Struggling with Symptoms of PCOS?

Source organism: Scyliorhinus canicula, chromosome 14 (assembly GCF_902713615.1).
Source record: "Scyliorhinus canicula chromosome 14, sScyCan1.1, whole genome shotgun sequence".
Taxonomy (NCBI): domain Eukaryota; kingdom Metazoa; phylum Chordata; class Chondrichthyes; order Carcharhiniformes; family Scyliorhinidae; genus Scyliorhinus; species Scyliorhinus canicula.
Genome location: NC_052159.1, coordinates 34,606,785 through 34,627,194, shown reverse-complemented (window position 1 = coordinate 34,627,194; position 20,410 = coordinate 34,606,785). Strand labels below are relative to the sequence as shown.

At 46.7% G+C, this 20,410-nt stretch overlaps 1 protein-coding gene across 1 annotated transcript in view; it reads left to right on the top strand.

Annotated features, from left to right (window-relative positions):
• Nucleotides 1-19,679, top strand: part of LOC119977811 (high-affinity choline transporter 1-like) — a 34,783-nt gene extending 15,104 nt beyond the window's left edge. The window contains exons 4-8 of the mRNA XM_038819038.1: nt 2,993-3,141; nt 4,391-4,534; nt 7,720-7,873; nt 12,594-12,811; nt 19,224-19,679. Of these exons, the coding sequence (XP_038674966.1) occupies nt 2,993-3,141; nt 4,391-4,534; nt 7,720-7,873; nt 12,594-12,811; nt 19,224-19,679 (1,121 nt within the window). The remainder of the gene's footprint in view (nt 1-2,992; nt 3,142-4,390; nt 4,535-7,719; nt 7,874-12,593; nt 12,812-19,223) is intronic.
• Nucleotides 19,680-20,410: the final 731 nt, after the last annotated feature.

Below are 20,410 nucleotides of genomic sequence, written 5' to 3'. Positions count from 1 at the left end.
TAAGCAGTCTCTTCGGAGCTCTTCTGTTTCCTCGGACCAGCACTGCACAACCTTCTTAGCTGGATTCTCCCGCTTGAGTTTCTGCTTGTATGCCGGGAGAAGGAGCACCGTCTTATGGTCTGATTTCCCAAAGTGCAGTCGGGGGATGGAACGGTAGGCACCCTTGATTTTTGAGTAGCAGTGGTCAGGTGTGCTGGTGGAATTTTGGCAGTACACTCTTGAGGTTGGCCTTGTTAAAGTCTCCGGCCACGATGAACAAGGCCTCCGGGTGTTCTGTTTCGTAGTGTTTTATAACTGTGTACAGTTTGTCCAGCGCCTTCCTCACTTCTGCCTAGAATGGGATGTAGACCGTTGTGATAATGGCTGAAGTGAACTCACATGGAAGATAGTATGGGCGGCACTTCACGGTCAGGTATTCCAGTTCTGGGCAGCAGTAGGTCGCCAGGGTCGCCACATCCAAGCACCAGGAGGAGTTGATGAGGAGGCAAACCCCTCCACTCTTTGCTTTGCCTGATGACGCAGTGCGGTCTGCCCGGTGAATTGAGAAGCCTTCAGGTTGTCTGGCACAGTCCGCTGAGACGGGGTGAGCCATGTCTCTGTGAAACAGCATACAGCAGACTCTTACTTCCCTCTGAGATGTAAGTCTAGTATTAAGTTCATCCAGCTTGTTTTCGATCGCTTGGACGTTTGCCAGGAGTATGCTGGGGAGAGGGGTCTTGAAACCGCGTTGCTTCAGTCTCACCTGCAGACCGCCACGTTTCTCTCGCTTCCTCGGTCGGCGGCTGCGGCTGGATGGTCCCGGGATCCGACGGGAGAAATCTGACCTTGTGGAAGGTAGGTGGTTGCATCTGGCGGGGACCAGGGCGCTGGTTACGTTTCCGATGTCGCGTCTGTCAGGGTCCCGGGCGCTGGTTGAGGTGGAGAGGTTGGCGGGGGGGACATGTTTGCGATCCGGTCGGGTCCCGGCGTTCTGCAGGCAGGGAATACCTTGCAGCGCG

Find Out 3 Lifestyle Changes That Can Help to Alleviate the Symptoms of PCOS A few years back, a patient of mine came for a consultation when she had trouble getting pregnant after six months of trying. While taking her medical history, I learned about the symptoms of PCOS such as the weight gain and acne problems that went unnoticed for several years. She told me that she thought that it was the side effects of the birth control pills she was taking and thus, did not pay much attention to the symptoms. Upon hearing the diagnosis of PCOS, she got worried that she will never be able to have a baby in the future. Well, the truth is pregnancy is very much possible for women suffering from this problem. The inability to conceive is more of a myth surrounding PCOS. In reality, this condition is manageable and nearly all women with PCOS should be able to achieve their dream to get pregnant and have a baby. While it is possible for some women to conceive naturally, some may need extra help and undergo fertility treatments to get pregnant. Understanding PCOS Polycystic ovary syndrome (PCOS) is a common hormonal, reproductive disorder affecting women of childbearing age. The World Health Organization (WHO) estimates around 116 million women worldwide are affected by PCOS. Women with PCOS normally face metabolic issues and hormonal imbalance problems that may negatively impact their overall health and appearance.  They are usually at increased risk for various medical conditions such as type 2 diabetes, insulin resistance, endometrial cancer, heart disease, high blood pressure, and high cholesterol.  In addition, PCOS accounts for nearly one-third of all infertility diagnoses in women.  Features of PCOS There are three main features of PCOS, namely, irregular periods, high levels of male hormones, and polycystic ovaries. Doctors usually diagnose you with PCOS if you have at least two of the three main features of PCOS. Hence, let us understand better the three features of PCOS to gain a better understanding of this disorder. Polycystic ovaries The name polycystic ovary syndrome generally refers to the formation of small cysts or fluid-filled sacs in the ovaries. However, according to John Hopkins Medicine, not all women with PCOS develop cysts. There is a possibility for some patients to develop cysts and not be diagnosed with PCOS. On the other hand, there are cases where some women may be diagnosed with PCOS even if they do not have a cyst in the ovaries. It is because the cyst is considered to be one of the symptoms and not the main cause of PCOS. High level of male hormones PCOS usually happens when the ovaries produce an abnormal amount of the male sex hormone, Androgen. There are many problems associated with the increase in Androgen production in a woman’s body. Some of the problems associated with an elevated level of Androgen are excess facial or body hair, acne, and infertility issues.  Irregular periods PCOS typically involves hormonal imbalances. Women with PCOS tend to produce higher male hormones which can interfere with ovulation. This causes disturbance in the monthly ovulation and menstrual cycle leading to problems such as an irregular period or no periods. The actual cause of PCOS is unknown There is no concrete reason for the occurrence of PCOS. However, most experts associate PCOS with insulin resistance and genetics. Insulin resistance Insulin is a hormone that regulates your blood sugar level. It aids the glucose to enter into the body’s cells to be used as energy or stored for future use. When your body resists insulin, it causes the blood sugar level to increase and this may lead to other health complications such as diabetes or obesity. Genetics PCOS can be hereditary. It means that you have a higher chance of having PCOS if your mom or closer female relatives are diagnosed with PCOS. Becoming aware of the symptoms   You may get PCOS at any time after puberty.  Usually, the symptoms can only be observed in your late teens or early 20s. However, not all women diagnosed with PCOS will have all the symptoms listed below. Some may only have one or two symptoms and thus may overlook meeting a doctor for consultation and undergoing proper treatment.  The symptoms may also vary in terms of severity. That is the reason why some women may only be diagnosed with PCOS during fertility consultation. Here are some of the common symptoms of PCOS that you shall be aware of: Irregular period You may have missed periods or may not be having periods for a few months. It may be due to excessive androgen and high insulin levels. Irregular periods are often considered a primary symptom of PCOS. However, it can be a false alarm as it may also be a symptom of another health condition. Thus, it is best to consult your doctor and get a proper diagnosis so that you can start managing the symptoms well and take better care of your body.  Excessive hair growth You may notice heavy hair growth on the face, back, chest, and abdomen. These can be due to high androgen levels in your body. Weight Gain Women with PCOS may gain weight rapidly due to insulin resistance. This condition also may increase the production of male hormones which typically causes an increase in abdominal fat. The uncontrolled weight gain can then lead to obesity issues. Infertility Trouble getting pregnant may also be one of the symptoms. This is usually caused by the disturbance in the ovulation process and menstrual cycle. Thus, it is best for intending parents to consult the doctor earlier when they are unable to conceive after six months of trying. Proper diagnosis of the causes of infertility can help the doctor to suggest the best treatment for you to achieve your parenthood dream. Diagnosing PCOS Doctors diagnose PCOS after doing some tests and examinations. Your doctor may talk to you about PCOS symptoms, the history of the medical